It’s that kind of nuturing spirit that both Marsalis and Charmaine were and are known for: the tradition of handing down from one generation to another the gift of music. With Marsalis’ passing this last week, that responsibility now falls to all of those who he trained and shared his remarkable talent and love for the music.
Wyton reported in a Facebook post, that his father said to his son Wyton just a few days before he died when his son cautioned him about COVID-19: “Man, I don’t determine the time. A lot of people are losing loved ones. Yours will be no more painful or significant than anybody else’s.” While his words are true enough, it can be said that his passing leaves a very empty spot at the piano at Snug Harbor.
Ella Brennan was a giant among restaurateurs in New Orleans as was her reputation for establishing and running one of this country’s most renowned culinary institutions, Commander’s Palace. She died this past week at age 92 leaving her daughter, Ti, and niece, Lally, to carry on the reputation of operating the prestigious restaurant located on the corner of Washington and Coliseum in the Garden District of New Orleans.
Indeed, Commander’s has become part of my own tradition since my husband and I started going to New Orleans 17 years ago. We originally went to celebrate our 25th wedding anniversary. We’ve returned year after year for a winter-break. Usually, we only stay a week, but it’s been enough time for us to become very familiar with the city and its outlying area, to make some very good friends and to sample lots of good food all over the city in its too many to mention restaurants.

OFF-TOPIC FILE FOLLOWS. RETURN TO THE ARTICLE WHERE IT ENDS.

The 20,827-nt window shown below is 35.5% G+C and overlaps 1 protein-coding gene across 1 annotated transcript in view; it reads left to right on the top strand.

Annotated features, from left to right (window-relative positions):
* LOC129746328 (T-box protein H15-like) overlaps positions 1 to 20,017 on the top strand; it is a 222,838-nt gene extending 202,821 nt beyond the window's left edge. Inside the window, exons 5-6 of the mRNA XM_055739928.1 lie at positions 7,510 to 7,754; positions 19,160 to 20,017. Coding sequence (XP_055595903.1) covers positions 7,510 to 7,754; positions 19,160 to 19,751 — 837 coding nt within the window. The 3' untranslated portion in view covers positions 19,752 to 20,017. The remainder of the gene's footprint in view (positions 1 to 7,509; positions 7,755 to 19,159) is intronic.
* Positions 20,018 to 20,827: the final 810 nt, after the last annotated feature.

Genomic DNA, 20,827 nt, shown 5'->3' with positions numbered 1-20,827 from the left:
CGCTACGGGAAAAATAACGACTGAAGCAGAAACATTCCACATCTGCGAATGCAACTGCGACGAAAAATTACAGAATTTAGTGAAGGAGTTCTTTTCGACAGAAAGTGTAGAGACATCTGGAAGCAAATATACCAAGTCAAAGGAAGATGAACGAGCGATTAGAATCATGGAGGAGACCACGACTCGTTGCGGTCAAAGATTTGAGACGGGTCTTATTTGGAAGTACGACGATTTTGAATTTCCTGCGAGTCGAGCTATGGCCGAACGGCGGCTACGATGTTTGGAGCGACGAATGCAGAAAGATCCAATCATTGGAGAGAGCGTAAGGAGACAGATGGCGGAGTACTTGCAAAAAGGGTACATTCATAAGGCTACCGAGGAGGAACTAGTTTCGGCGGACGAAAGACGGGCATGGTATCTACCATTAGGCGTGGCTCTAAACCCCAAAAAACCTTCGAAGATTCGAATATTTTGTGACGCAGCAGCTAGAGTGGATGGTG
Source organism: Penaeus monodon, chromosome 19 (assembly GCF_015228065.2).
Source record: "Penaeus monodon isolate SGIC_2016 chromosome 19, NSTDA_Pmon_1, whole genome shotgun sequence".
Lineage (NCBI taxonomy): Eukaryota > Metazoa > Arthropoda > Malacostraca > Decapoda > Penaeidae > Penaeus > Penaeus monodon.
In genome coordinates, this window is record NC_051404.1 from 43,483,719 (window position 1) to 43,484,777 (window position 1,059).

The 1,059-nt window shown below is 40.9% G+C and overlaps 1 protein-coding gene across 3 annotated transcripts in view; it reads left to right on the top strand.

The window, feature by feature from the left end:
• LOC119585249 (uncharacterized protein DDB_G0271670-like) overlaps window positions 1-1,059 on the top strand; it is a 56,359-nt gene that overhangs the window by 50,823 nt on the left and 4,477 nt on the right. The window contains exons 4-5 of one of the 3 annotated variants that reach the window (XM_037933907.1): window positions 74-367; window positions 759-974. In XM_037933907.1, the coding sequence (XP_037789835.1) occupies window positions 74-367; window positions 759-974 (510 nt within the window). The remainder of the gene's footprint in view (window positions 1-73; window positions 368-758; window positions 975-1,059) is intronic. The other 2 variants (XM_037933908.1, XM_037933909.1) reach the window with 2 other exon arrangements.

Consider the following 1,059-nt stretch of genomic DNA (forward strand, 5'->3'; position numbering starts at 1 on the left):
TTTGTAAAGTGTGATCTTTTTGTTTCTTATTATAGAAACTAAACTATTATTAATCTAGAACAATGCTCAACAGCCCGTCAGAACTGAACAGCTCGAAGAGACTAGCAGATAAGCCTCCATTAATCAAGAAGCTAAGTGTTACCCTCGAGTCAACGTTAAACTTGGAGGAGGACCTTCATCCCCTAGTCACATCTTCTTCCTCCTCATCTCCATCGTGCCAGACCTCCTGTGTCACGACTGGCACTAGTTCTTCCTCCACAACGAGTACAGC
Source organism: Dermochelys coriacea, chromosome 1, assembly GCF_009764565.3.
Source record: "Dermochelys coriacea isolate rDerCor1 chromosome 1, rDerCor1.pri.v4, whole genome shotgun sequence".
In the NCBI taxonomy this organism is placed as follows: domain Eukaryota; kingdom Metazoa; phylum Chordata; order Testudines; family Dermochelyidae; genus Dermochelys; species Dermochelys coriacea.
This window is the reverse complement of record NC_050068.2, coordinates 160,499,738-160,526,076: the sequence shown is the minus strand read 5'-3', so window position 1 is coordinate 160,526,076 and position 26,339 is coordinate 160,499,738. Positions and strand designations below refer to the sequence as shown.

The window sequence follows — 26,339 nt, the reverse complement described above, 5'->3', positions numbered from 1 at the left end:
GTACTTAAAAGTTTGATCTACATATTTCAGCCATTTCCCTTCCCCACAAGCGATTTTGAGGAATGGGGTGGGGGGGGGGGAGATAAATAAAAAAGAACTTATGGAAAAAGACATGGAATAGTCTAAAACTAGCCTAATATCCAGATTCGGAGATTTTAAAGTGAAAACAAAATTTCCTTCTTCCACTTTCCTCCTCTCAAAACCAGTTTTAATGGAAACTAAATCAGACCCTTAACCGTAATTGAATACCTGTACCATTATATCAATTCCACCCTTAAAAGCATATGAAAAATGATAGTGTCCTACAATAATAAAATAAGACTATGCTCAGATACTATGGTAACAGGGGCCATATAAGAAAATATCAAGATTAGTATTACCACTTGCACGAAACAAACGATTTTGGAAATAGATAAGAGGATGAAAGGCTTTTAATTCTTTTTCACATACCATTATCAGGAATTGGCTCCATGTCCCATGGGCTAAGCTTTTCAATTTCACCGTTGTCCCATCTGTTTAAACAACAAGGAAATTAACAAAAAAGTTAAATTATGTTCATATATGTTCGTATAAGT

Every year, however, Commander’s is at the top of our list as the way we start our visit. It has become our personal tradition to make the Garden District restaurant our first stop for Sunday jazz brunch. Without brunch at Commander’s I honestly don’t know how to begin our trip. There have been a couple of years when I failed to phone early enough (a month in advance is advised) to book our table and no reservation was available. Fortunately, Jimmy, the reservation agent who I’ve come to know over the years, told me to call back a few days before our given Sunday because often there will be an opening. When I did, as I had to do this year, we’ve managed to get in. I have been so thankful for this accommodation on these times that I now take a little box of chocolates for Jimmy in gratitude.
What makes Commander’s so special is not only the delicious Creole-style food served on its menu (recently updated by current executive chef Tory McPhail who hails from nearby Ferndale, WA.), but its impeccable service, lovely surroundings, fun, relaxing atmosphere, the jazz music played while you eat and Southern hospitality shown by its owners, Ella, her sister Dottie, and the aforementioned Ti and Lally. Whenever Ti and Lally are in-house, they tend to alternate shifts, they make it a point to walk through their dining rooms to greet and check on their customers, whether or not they know them.